Institute for War and Peace Reporting | Giving Voice, Driving Change

A Man Of The Future

Economist Mladjan Dinkic has stirred both the Milosevic regime and the Serbian opposition with his calls for immediate and fundamental change.
The morning after the big Belgrade rally may be read by some as just one more of many bids to mobilise the political force needed to remove Yugoslav President Slobodan Milosevic. Yet one of the organisers of the rally has distinguished himself as an insightful and principled critic of the situation in Serbia with real prospects, the 35-year-old economist Mladjan Dinkic.

Many people in Serbia blame the opposition political parties for blocking efforts over the past ten years to overthrow Milosevic. And as the rally highlighted, the divisions, disputes and personal rivalries continue.

Yet Dinkic and the G-17 economists' group, of which he is the coordinator, have formulated concrete plans for a transitional government of experts for Serbia to replace Milosevic.

The proposals have won strong support from the general public as well as some key Serbian institutions, notably the Orthodox Church. Echoing the name of the international plan to redevelop the entire Balkan region, they have dubbed their idea the "Pact for Stability for Serbia."

The plan has been criticised by other members of the opposition, including the Serbian Renewal Movement of Vuk Draskovic and the Democratic Party of Zoran Djindjic, for accommodating the regime. Both these parties have argued that the pact requires the agreement of the deputies from the ruling parties, and thus in effect down not seek Milosevic's resignation.

Dinkic dismisses such remarks as cynical posturing. The G-17 group was formed at the end of 1996 to spread a clear economic and political message - namely that that the economic renewal of Serbia is impossible as long as Milosevic and his elite remain in power.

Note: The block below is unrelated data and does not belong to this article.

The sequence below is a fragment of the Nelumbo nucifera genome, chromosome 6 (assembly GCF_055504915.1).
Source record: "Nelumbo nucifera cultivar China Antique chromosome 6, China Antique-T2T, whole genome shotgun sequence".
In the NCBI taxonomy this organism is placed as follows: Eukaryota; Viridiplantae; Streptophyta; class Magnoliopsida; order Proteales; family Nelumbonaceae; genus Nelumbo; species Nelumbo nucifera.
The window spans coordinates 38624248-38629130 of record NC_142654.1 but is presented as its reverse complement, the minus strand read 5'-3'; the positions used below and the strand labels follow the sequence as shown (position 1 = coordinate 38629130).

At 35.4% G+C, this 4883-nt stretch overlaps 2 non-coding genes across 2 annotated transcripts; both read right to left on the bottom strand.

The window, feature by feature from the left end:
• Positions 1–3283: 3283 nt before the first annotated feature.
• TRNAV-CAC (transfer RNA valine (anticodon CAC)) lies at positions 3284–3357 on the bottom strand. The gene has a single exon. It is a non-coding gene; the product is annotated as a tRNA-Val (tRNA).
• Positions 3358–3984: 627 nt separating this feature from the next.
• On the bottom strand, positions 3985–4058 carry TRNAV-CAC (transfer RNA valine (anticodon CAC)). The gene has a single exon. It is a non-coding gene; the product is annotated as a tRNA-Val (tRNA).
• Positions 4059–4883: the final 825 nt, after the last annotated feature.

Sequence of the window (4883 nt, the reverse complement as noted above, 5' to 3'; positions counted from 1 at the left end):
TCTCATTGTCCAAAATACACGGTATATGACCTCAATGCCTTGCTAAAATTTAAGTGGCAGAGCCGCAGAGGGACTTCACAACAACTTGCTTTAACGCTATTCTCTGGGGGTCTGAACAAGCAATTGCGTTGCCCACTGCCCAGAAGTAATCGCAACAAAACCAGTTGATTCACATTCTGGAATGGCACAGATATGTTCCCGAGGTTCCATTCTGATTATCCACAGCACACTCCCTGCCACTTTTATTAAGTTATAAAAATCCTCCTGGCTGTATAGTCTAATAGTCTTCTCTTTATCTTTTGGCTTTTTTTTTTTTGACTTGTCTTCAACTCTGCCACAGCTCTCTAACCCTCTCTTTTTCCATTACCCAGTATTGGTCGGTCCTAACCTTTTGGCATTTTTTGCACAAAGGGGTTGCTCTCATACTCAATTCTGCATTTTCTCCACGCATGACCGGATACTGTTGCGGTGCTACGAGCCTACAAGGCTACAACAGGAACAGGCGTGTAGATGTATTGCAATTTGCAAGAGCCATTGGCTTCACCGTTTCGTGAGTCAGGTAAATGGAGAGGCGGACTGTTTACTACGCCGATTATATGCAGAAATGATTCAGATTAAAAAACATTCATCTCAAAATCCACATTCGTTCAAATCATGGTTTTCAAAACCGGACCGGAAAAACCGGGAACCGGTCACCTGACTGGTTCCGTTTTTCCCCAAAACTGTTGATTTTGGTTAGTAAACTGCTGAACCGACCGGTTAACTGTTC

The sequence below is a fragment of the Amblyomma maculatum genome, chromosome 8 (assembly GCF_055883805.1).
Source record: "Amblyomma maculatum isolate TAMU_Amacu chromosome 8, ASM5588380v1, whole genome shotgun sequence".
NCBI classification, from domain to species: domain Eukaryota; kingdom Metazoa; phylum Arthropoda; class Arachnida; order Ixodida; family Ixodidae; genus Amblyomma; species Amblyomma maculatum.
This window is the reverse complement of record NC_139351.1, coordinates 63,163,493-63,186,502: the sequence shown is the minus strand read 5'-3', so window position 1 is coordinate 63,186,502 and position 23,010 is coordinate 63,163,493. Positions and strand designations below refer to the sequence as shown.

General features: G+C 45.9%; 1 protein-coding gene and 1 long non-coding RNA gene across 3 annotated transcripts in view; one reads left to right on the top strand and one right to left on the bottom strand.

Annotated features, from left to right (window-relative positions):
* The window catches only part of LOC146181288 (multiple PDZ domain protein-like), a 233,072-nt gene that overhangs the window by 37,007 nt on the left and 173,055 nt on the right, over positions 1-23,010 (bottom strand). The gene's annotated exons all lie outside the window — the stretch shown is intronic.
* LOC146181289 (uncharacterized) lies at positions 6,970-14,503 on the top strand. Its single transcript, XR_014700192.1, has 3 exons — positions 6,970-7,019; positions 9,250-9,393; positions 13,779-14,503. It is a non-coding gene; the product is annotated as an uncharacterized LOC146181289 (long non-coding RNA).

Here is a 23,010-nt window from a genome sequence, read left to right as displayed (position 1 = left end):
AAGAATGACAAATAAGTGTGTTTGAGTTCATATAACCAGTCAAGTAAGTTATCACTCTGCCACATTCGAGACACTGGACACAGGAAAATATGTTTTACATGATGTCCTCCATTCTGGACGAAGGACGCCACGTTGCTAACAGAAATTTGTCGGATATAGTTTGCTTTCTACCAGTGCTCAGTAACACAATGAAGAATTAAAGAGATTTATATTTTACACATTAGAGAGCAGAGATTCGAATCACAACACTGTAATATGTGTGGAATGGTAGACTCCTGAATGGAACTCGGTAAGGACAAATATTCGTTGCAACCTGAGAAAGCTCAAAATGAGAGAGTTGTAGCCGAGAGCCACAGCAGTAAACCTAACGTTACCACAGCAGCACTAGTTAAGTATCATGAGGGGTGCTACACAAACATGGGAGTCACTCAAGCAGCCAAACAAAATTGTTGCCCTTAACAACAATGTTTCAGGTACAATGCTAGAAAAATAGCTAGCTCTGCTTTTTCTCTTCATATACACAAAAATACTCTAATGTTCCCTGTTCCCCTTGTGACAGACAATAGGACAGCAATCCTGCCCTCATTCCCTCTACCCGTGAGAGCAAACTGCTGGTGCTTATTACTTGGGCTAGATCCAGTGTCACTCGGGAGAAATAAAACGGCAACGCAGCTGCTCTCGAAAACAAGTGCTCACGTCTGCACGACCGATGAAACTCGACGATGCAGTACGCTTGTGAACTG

"The aim [of the pact] is that the regime itself announces its own resignation," he explains. But therein lies the crucial feature of the plan: it seeks to offer a way for the regime to depart peacefully in favour of a transitional government-without a huge social upheaval such as some predict this winter.

Dinkic, an assistant lecturer at the faculty of economics at the University of Belgrade, first came to public attention in 1995 with the publication of his popular book 'The People's Big Rip'.

In an understated tone and sometimes even unclear evidence, he nevertheless provocatively explained the genesis of the 1993 hyperinflation caused by the regime in 1993. Both admirers and critics of the book expressed respect for his courage in speaking out so clearly on a critical topic, which many understood but few were willing to discuss openly.

A group of eminent Yugoslav economics professors coalesced around Dinkic and led to the formation of the G-17. The group includes both top analysis and some key reformist figures. Veselin Vukotic, for example, is one of the pioneers of privatisation in Yugoslavia and has also been a leading advisor to President Milo Djukanovic's team in Montenegro.

The G-17 group also gained attention for its publication 'The Final Bill', assessing the economic effects of the NATO bombardment of Yugoslavia. In the book experts estimate the total economic damage of the 78 days of the air campaign at 29.6 billion dollars. The assessment has provided cover against any criticisms that the G-17 members are anti-Serbian and prefer the country to suffer if only to frustrate Milosevic.

Yet few of the leading economists in the group of dived headlong into the complications of actual politics as Dinkic with his proposal for a transitional government.

In the unlikely event that Milosevic does intend to relinquish power, some of speculated that a potential candidate is the famous senior figure of Dragoslav Avramovic, the "saviour of the dinar," who stopped the country's crippling mid-90's hyperinflation.

But in looking for a man of the future, who could rise above the petty disputes of the opposition factions and offer concrete ideas and competence, the name of Mladjan Dinkic must also be mentioned.

Dimitrije Boarov is an economist and journalist in Novi Sad who writes for the Belgrade weekly Vreme.